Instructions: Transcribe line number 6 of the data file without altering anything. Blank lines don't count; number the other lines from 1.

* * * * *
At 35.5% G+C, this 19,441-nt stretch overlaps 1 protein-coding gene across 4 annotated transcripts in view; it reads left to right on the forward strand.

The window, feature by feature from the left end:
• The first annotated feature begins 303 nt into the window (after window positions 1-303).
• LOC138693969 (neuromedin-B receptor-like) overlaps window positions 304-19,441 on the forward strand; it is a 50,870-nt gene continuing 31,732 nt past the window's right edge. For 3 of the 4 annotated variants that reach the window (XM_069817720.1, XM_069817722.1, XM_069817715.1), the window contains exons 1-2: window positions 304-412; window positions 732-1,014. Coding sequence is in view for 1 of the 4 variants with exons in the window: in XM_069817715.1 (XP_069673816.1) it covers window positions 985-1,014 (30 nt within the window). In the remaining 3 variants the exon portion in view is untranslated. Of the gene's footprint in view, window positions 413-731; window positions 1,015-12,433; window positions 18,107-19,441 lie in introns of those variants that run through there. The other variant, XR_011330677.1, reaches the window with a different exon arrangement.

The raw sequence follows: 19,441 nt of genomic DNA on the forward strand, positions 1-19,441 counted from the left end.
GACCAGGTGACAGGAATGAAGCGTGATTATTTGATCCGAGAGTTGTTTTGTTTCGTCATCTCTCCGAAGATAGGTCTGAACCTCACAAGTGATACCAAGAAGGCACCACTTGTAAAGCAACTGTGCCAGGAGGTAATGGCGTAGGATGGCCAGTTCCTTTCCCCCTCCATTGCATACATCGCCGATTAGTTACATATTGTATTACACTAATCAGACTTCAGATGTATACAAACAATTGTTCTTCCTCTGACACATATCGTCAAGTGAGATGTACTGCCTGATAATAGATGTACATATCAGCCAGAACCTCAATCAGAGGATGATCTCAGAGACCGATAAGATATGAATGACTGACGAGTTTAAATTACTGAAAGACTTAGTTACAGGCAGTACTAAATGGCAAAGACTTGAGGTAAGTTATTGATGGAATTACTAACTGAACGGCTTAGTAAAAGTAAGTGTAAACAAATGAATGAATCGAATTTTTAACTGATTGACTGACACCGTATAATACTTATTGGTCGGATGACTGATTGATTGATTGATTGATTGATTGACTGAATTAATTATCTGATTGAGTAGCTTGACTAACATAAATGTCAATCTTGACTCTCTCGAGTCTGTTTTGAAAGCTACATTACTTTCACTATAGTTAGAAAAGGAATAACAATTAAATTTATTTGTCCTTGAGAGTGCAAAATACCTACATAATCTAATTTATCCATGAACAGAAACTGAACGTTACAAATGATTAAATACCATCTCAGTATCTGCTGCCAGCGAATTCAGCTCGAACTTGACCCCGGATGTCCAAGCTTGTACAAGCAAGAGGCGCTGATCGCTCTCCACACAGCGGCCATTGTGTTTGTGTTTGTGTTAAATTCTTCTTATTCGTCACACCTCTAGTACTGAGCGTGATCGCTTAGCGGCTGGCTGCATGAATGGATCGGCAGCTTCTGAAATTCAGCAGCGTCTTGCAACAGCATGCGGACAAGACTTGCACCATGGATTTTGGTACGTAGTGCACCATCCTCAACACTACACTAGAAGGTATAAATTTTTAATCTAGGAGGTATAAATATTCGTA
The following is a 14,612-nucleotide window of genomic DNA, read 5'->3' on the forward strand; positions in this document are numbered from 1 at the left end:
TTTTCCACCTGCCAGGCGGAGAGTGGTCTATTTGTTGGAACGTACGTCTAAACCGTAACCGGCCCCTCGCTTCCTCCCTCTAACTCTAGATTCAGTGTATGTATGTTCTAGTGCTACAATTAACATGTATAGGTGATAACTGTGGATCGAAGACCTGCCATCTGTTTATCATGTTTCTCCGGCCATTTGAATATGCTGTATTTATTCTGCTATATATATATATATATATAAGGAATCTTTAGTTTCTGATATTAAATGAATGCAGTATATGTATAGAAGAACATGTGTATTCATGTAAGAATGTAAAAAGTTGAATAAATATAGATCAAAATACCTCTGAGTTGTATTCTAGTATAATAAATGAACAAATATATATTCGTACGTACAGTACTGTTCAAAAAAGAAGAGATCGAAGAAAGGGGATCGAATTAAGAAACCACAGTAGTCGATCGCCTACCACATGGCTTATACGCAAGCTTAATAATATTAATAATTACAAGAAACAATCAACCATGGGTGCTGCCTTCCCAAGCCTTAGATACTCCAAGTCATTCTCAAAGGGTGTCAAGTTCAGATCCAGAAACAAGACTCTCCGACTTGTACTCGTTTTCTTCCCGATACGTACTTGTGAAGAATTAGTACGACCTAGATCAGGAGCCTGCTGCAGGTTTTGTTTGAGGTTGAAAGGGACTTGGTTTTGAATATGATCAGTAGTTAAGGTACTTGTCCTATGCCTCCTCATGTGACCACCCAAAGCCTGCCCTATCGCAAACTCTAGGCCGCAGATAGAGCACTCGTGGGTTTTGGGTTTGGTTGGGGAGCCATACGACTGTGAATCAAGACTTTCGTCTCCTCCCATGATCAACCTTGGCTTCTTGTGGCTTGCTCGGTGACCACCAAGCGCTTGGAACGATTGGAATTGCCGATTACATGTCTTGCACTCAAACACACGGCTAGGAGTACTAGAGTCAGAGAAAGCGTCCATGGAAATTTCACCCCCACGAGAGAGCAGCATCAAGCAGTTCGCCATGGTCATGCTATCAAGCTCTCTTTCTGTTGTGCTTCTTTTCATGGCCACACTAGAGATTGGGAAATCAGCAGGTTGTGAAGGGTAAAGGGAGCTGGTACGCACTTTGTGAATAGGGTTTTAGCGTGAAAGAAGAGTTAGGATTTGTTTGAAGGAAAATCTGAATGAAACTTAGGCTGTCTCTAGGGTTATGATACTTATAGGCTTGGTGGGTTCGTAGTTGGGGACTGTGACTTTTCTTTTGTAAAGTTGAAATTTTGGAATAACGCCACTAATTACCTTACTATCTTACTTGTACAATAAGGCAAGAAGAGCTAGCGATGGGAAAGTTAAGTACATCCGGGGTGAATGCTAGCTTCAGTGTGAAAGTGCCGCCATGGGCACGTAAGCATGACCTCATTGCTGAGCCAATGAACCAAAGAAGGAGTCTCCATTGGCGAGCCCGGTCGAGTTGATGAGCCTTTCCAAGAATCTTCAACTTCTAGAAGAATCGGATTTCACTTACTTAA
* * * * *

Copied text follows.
GACCAGGTGACAGGAATGAAGCGTGATTATTTGATCCGAGAGTTGTTTTGTTTCGTCATCTCTCCGAAGATAGGTCTGAACCTCACAAGTGATACCAAGAAGGCACCACTTGTAAAGCAACTGTGCCAGGAGGTAATGGCGTAGGATGGCCAGTTCCTTTCCCCCTCCATTGCATACATCGCCGATTAGTTACATATTGTATTACACTAATCAGACTTCAGATGTATACAAACAATTGTTCTTCCTCTGACACATATCGTCAAGTGAGATGTACTGCCTGATAATAGATGTACATATCAGCCAGAACCTCAATCAGAGGATGATCTCAGAGACCGATAAGATATGAATGACTGACGAGTTTAAATTACTGAAAGACTTAGTTACAGGCAGTACTAAATGGCAAAGACTTGAGGTAAGTTATTGATGGAATTACTAACTGAACGGCTTAGTAAAAGTAAGTGTAAACAAATGAATGAATCGAATTTTTAACTGATTGACTGACACCGTATAATACTTATTGGTCGGATGACTGATTGATTGATTGATTGATTGATTGACTGAATTAATTATCTGATTGAGTAGCTTGACTAACATAAATGTCAATCTTGACTCTCTCGAGTCTGTTTTGAAAGCTACATTACTTTCACTATAGTTAGAAAAGGAATAACAATTAAATTTATTTGTCCTTGAGAGTGCAAAATACCTACATAATCTAATTTATCCATGAACAGAAACTGAACGTTACAAATGATTAAATACCATCTCAGTATCTGCTGCCAGCGAATTCAGCTCGAACTTGACCCCGGATGTCCAAGCTTGTACAAGCAAGAGGCGCTGATCGCTCTCCACACAGCGGCCATTGTGTTTGTGTTTGTGTTAAATTCTTCTTATTCGTCACACCTCTAGTACTGAGCGTGATCGCTTAGCGGCTGGCTGCATGAATGGATCGGCAGCTTCTGAAATTCAGCAGCGTCTTGCAACAGCATGCGGACAAGACTTGCACCATGGATTTTGGTACGTAGTGCACCATCCTCAACACTACACTAGAAGGTATAAATTTTTAATCTAGGAGGTATAAATATTCGTA